Quick Menu


Seamanship & Navigation Forum devoted to seamanship and navigation topics, including paper and electronic charting tools. 
07302011


Senior Member


Join Date: Jul 2000
Location: Pennsylvania
Posts: 3,293
Thanks: 21
Thanked 130 Times in 120 Posts
Rep Power: 15


Quote:
Originally Posted by kwindancer
Hello All,
Hope you can answer and explain the answer to this question:
Let's say my point of departure is at point A and destination is to point B.
The track (Course to Make Good) from A to B is 145 degrees magnetic.
The winds are west at 22 knots when I depart point A at 1530. Let's say the leeway is 4 degrees and the boat speed is 6 knots. What course, corrected for leeway, should I steer from point A to point B?
Thanks so much.

The 'solution' lies within your question.
A—B = 145°M
leeway = 4°
therefore steer 145° + 4° = 149° to arrive at B
rigorous solution:
SIN 4° = 0.06975
1 mile = 6080 ft.
1 mile X SIN 4° = 6080 X 0.06975 = 424 FEET
therefore aim 424 FEET ( per nautical mile per total distance travelled .... or add 4°) to the 'right' (windward side) of your course and you will be 'dedon' at your arrival: 145 + 4 = 149°M
If the wind would be from the east and causing the same value of leeway, then subtract 4°; 145°  4° = 141°M

07302011

Senior Member


Join Date: Feb 2007
Location: New Jersey
Posts: 2,165
Thanks: 6
Thanked 63 Times in 62 Posts
Rep Power: 9


Quote:
Originally Posted by MarkSF
"If it's 2.9 miles and the drift is 4 degrees per mile..then 2.9 x 4 = 11.6 degrees of correction add east ..11.6 + 14 = 25.6 or 26 degrees."
I've never heard leeway being done that way. It's a constant error.
Get lost much?

Well, Mark....the 1st post...has the problem...the 5th post has the supposed answer......it wasn't my problem, and it wasn't my original answer..115 is not my solution.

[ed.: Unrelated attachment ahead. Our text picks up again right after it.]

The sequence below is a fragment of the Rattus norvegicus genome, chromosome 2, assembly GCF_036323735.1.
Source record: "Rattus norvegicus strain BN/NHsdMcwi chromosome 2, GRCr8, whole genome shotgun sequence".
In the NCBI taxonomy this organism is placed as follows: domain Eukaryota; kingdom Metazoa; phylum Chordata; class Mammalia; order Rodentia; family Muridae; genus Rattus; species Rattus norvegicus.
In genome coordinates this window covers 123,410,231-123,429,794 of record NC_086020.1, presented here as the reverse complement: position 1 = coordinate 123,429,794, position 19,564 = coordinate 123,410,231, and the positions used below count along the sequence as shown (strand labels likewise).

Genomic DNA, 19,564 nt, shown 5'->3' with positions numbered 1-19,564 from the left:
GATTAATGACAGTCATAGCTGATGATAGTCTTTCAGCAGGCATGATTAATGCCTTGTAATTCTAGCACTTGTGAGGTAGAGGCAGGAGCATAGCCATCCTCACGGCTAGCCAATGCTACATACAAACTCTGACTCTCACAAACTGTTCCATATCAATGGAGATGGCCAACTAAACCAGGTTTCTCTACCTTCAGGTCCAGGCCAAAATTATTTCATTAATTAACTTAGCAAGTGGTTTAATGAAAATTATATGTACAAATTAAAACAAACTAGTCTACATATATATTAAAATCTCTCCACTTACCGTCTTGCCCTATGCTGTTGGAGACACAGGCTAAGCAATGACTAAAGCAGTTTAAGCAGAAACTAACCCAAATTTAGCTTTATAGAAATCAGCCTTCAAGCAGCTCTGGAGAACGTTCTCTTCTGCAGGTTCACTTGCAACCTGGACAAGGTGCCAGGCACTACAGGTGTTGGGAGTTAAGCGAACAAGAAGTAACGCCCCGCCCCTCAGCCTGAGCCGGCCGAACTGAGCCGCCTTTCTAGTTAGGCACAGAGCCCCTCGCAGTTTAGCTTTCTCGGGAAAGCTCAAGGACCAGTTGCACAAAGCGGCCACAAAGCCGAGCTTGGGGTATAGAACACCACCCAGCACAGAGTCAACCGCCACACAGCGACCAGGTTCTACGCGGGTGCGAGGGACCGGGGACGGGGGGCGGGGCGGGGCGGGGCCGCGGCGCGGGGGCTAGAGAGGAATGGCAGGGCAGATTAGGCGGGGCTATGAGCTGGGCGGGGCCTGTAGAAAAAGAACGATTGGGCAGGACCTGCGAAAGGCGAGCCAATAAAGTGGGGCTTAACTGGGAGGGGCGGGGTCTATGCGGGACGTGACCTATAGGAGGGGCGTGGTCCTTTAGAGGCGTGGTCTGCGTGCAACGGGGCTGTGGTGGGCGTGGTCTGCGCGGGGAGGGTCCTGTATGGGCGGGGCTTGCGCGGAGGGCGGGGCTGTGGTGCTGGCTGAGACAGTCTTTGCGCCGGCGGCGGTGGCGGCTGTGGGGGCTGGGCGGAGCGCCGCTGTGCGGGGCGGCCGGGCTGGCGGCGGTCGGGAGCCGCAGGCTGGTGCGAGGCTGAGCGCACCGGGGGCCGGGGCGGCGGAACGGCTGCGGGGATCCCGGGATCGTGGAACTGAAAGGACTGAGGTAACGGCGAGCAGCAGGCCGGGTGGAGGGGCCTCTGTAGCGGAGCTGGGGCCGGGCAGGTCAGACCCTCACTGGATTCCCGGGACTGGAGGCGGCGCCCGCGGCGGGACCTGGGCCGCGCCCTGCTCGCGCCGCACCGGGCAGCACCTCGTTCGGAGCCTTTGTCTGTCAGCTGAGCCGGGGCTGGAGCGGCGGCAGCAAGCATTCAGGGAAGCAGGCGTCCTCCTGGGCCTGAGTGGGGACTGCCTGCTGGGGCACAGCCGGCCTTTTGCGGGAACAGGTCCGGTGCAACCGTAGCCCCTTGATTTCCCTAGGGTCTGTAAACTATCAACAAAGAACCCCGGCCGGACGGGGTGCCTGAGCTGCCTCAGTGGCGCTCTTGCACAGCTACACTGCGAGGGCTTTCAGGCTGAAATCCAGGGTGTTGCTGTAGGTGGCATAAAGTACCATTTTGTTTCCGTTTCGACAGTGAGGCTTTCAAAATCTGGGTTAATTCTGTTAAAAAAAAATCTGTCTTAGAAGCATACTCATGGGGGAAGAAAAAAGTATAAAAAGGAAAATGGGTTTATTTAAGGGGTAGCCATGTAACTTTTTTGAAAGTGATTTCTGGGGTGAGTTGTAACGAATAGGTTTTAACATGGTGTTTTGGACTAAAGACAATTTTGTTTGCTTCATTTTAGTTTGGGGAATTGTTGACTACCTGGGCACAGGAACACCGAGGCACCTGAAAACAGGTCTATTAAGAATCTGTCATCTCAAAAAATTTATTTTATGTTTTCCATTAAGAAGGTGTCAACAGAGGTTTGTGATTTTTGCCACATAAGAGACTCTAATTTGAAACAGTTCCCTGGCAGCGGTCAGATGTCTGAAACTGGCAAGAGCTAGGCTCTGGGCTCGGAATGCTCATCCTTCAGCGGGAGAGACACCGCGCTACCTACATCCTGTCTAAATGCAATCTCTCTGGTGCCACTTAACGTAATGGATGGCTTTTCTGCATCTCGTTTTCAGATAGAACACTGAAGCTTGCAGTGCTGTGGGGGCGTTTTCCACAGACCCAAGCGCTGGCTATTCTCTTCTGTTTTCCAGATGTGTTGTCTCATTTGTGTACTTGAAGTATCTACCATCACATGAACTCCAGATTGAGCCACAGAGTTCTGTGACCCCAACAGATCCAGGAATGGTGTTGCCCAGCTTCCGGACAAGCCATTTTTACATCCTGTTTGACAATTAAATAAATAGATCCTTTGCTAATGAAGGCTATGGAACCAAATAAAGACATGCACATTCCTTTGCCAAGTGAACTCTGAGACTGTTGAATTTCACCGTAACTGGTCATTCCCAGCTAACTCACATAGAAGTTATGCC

I've been trying obtain additional information from the OP....and trying to figure out how he /they could come up with an answer of 115.
And no, I don't get lost..
BTW...Winds are always stated in direction " From" . a West Wind ...comes from the West, no clarification is usually necessary at least not.. on the east coast..
__________________
Tempest
Sabre 34
Morgan, NJ
Last edited by Tempest; 07302011 at 06:00 PM.

07302011

Senior Member


Join Date: Feb 2007
Location: New Jersey
Posts: 2,165
Thanks: 6
Thanked 63 Times in 62 Posts
Rep Power: 9


Quote:
Originally Posted by RichH
The 'solution' lies within your question.
A—B = 145°M
leeway = 4°
therefore steer 145° + 4° = 149° to arrive at B
rigorous solution:
SIN 4° = 0.06975
1 mile = 6080 ft.
1 mile X SIN 4° = 6080 X 0.06975 = 424 FEET
therefore aim 424 FEET (per nautical mile per total distance travelled .... or add 4°) to the 'right' (windward side) of your course and you will be 'dedon' at your arrival: 145 + 4 = 149°M
If the wind would be from the east and causing the same value of leeway, then subtract 4°; 145°  4° = 141°M

Yes! Agreed..I subtracted at first....it is an add.. 149 deg. steer into the wind..